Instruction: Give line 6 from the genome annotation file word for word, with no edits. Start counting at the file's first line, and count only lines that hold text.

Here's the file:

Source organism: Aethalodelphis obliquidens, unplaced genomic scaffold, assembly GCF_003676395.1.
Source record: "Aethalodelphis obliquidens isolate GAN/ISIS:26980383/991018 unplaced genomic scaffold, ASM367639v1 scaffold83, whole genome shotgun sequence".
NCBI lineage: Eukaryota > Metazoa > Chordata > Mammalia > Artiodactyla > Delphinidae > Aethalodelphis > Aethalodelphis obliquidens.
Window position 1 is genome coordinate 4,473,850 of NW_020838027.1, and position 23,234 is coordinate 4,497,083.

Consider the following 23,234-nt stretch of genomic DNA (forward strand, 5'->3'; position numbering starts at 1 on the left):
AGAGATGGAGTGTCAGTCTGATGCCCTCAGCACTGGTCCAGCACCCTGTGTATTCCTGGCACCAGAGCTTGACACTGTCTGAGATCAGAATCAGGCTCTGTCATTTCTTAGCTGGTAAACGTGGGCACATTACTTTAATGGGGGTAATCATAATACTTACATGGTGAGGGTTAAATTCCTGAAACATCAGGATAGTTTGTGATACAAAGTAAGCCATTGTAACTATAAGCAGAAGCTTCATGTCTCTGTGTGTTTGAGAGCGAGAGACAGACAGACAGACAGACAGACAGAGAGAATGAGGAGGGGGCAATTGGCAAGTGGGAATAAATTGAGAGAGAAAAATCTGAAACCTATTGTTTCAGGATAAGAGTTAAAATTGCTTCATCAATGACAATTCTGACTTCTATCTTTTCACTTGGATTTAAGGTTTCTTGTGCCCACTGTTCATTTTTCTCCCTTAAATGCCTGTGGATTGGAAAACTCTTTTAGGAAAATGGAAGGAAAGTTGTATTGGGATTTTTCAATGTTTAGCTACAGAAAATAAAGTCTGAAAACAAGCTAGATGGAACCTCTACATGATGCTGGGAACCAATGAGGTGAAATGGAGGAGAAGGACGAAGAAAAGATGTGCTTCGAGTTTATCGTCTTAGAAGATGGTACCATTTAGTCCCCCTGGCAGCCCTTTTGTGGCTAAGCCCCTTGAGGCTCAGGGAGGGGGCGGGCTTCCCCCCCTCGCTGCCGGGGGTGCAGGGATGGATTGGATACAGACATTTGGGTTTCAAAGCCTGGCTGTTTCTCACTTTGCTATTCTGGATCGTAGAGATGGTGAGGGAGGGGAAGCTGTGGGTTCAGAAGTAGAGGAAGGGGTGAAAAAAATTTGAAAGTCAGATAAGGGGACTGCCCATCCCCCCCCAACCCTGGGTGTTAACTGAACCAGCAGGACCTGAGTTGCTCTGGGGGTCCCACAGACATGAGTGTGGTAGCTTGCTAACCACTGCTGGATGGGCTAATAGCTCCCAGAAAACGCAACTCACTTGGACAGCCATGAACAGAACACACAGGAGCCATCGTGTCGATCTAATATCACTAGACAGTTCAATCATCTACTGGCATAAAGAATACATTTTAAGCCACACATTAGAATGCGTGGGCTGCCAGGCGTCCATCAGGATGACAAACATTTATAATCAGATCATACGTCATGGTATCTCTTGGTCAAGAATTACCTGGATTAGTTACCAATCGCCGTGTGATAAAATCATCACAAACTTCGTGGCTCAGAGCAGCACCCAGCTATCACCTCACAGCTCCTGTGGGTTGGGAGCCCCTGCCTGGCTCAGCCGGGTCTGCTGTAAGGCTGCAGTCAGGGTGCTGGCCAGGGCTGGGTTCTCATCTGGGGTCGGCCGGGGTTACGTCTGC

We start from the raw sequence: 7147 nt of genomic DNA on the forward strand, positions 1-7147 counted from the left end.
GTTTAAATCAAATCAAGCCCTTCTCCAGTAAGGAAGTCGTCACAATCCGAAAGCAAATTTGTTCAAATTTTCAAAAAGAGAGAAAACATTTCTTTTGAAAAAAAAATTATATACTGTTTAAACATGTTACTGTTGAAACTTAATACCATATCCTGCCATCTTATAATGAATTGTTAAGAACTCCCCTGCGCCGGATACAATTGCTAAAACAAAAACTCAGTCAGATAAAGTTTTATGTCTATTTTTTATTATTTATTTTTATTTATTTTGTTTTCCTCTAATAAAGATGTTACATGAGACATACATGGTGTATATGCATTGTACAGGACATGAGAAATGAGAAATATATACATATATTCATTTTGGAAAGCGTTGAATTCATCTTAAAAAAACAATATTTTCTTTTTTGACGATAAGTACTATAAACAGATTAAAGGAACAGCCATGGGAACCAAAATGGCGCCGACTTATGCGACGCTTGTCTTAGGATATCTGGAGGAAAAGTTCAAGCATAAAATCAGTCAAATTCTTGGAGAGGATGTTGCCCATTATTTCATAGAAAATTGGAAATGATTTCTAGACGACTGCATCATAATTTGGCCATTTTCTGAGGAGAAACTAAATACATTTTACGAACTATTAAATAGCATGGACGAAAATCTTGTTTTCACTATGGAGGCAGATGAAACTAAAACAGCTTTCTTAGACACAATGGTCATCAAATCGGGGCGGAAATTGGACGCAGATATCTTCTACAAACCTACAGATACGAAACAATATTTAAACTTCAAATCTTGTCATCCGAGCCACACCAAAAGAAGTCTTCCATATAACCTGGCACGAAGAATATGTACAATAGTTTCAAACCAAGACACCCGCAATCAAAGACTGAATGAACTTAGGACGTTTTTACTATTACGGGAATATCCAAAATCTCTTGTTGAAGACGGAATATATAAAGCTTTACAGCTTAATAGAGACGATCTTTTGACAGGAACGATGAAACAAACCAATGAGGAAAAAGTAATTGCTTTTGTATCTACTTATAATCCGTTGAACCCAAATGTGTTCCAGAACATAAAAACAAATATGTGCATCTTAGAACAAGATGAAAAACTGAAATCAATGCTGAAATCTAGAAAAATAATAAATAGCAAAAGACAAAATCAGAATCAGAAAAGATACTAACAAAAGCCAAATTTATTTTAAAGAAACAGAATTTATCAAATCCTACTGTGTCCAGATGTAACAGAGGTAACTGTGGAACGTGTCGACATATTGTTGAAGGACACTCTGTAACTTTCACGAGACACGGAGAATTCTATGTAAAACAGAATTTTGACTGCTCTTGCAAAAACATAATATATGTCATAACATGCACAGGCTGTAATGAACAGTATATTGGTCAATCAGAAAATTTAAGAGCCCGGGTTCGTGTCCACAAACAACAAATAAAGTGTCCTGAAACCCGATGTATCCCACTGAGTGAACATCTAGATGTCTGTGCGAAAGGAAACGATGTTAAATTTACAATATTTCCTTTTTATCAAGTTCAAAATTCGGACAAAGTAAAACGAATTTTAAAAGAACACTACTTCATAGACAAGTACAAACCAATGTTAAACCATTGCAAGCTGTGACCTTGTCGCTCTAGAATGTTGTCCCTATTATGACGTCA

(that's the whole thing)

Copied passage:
AGAGATGGAGTGTCAGTCTGATGCCCTCAGCACTGGTCCAGCACCCTGTGTATTCCTGGCACCAGAGCTTGACACTGTCTGAGATCAGAATCAGGCTCTGTCATTTCTTAGCTGGTAAACGTGGGCACATTACTTTAATGGGGGTAATCATAATACTTACATGGTGAGGGTTAAATTCCTGAAACATCAGGATAGTTTGTGATACAAAGTAAGCCATTGTAACTATAAGCAGAAGCTTCATGTCTCTGTGTGTTTGAGAGCGAGAGACAGACAGACAGACAGACAGACAGAGAGAATGAGGAGGGGGCAATTGGCAAGTGGGAATAAATTGAGAGAGAAAAATCTGAAACCTATTGTTTCAGGATAAGAGTTAAAATTGCTTCATCAATGACAATTCTGACTTCTATCTTTTCACTTGGATTTAAGGTTTCTTGTGCCCACTGTTCATTTTTCTCCCTTAAATGCCTGTGGATTGGAAAACTCTTTTAGGAAAATGGAAGGAAAGTTGTATTGGGATTTTTCAATGTTTAGCTACAGAAAATAAAGTCTGAAAACAAGCTAGATGGAACCTCTACATGATGCTGGGAACCAATGAGGTGAAATGGAGGAGAAGGACGAAGAAAAGATGTGCTTCGAGTTTATCGTCTTAGAAGATGGTACCATTTAGTCCCCCTGGCAGCCCTTTTGTGGCTAAGCCCCTTGAGGCTCAGGGAGGGGGCGGGCTTCCCCCCCTCGCTGCCGGGGGTGCAGGGATGGATTGGATACAGACATTTGGGTTTCAAAGCCTGGCTGTTTCTCACTTTGCTATTCTGGATCGTAGAGATGGTGAGGGAGGGGAAGCTGTGGGTTCAGAAGTAGAGGAAGGGGTGAAAAAAATTTGAAAGTCAGATAAGGGGACTGCCCATCCCCCCCCAACCCTGGGTGTTAACTGAACCAGCAGGACCTGAGTTGCTCTGGGGGTCCCACAGACATGAGTGTGGTAGCTTGCTAACCACTGCTGGATGGGCTAATAGCTCCCAGAAAACGCAACTCACTTGGACAGCCATGAACAGAACACACAGGAGCCATCGTGTCGATCTAATATCACTAGACAGTTCAATCATCTACTGGCATAAAGAATACATTTTAAGCCACACATTAGAATGCGTGGGCTGCCAGGCGTCCATCAGGATGACAAACATTTATAATCAGATCATACGTCATGGTATCTCTTGGTCAAGAATTACCTGGATTAGTTACCAATCGCCGTGTGATAAAATCATCACAAACTTCGTGGCTCAGAGCAGCACCCAGCTATCACCTCACAGCTCCTGTGGGTTGGGAGCCCCTGCCTGGCTCAGCCGGGTCTGCTGTAAGGCTGCAGTCAGGGTGCTGGCCAGGGCTGGGTTCTCATCTGGGGTCGGCCGGGGTTACGTCTGC